John Cena is willing to concede the yard to Roman Reigns. For now.
“Roman is in the trenches every night and he’s performing at an elite level with a champion caliber attitude,” said Cena. “His performance and the response that he gets from certain audiences is indicative of an elite-level performer. He’s doing what I did in 2006, 2007, and 2008. He has all the justification in the world in saying it’s his yard.”
Cena’s competitive drive still burns, proving that you can’t teach new tricks to the 16-time WWE champion from West Newbury, Massachusetts.
“I’ve made a career of shutting the mouths of people who’ve made that claim that WWE was their yard,” said Cena, who just celebrated his 40th birthday with a 602-pound deadlift. “I very, very much look forward to the day we put that to the test.”
The inevitable clash between Cena and Reigns will not occur any time soon, as Cena has been off WWE programming since WrestleMania 33 in April. His new movie, The Wall, premieres in theaters across the world today.
“If you’re a WWE fan, you’ll be able to see me in a very different light,” noted Cena. “I didn’t say ‘John Cena fan’, I said WWE fan. A lot of WWE fans want to see me in a different light. Whether you’re a fan of me or not on WWE television, this is a chance to see me in a different light.”
Cena stars in the film alongside Aaron Taylor-Johnson and plays the role of Sgt. Matthews. He shows his acting versatility in The Wall, which is, unquestionably, his finest acting performance to date.
“This story really spoke to me,” explained Cena. “I asked the people who handle my business to contact the people from the movie. I wanted to be involved in this movie in any way, shape, or form. They came back to me with Sgt. Matthews, and it took me two seconds to say I would love to do it.”
Cena has capitalized on his fame to work relentlessly in support of the United States troops, often with very little credit-by design-attached to his work. Cena captured the role of Sgt. Matthews with such humility, tapping into his inner-psyche on the everyday life of a soldier.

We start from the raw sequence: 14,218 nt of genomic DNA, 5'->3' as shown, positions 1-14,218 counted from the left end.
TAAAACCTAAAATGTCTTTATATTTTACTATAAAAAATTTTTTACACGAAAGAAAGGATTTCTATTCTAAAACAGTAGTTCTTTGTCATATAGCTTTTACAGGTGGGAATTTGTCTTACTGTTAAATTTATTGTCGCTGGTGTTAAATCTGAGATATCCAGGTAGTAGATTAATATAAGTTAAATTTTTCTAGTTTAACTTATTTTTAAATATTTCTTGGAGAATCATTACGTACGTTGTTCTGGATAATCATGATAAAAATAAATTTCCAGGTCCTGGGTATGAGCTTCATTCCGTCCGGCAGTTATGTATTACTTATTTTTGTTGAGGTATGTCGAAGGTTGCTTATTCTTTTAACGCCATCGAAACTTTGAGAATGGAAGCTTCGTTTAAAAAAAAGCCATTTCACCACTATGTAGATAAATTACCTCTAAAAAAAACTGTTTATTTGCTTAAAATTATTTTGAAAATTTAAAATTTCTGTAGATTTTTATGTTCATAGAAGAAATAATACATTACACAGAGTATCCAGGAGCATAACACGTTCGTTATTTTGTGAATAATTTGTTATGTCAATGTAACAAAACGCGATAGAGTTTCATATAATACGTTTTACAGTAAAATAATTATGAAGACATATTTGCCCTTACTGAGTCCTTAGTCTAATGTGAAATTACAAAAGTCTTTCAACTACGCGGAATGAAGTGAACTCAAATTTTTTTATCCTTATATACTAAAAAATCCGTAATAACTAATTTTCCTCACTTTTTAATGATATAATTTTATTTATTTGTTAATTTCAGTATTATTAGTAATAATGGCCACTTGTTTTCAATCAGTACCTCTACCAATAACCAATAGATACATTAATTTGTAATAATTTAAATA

“I’ve been very loud and proud about my patriotism, and, certainly, my support for the service men and women in this country for quite some time,” said Cena. “In doing that, I’ve been able to meet a lot of them, and more than just a handshake and move on. I’ve had very many instances where we talked about daily life, and this film takes you inside the mindset of a uniformed soldier in an area of conflict.
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“I pulled from a lot of those stories that I was given over the years, and I also pulled from a lot of the experience from a good friend of mine, Nick “The Reaper” Irving, who was one of our cadre during American Grit season one. I wanted to get into his mental process and get into his mind, and that’s where you take experiences and make them your own. I’m very grateful for him to candidly share his life with me.”
Cena’s evolution as an actor has coincided with his willingness to push the wrestling business forward. Although there are many false narratives that constantly hover over Cena–that, for example, he only looks out for himself in wrestling, or the idea that his character is stale–he is fully content to handle business the way he sees fit and conduct his business his own way. That is why Cena wears sneakers to the ring instead of traditional wrestling boots. The decision may sound trivial, yet it illustrates his firm grasp on the wrestling business and the magnitude of his own brand.
“I’m a very weird thinker when it comes to WWE,” Cena noted. “If you look at every major sport, their uniforms continue to evolve and change. I think patent leather boots are archaic. We have wonderful technology as far as footwear. I certainly am glad to come out in shoes because I can now wear a more functional cross-training shoe in the ring, whether it’s a low top or high top or three-quarter.”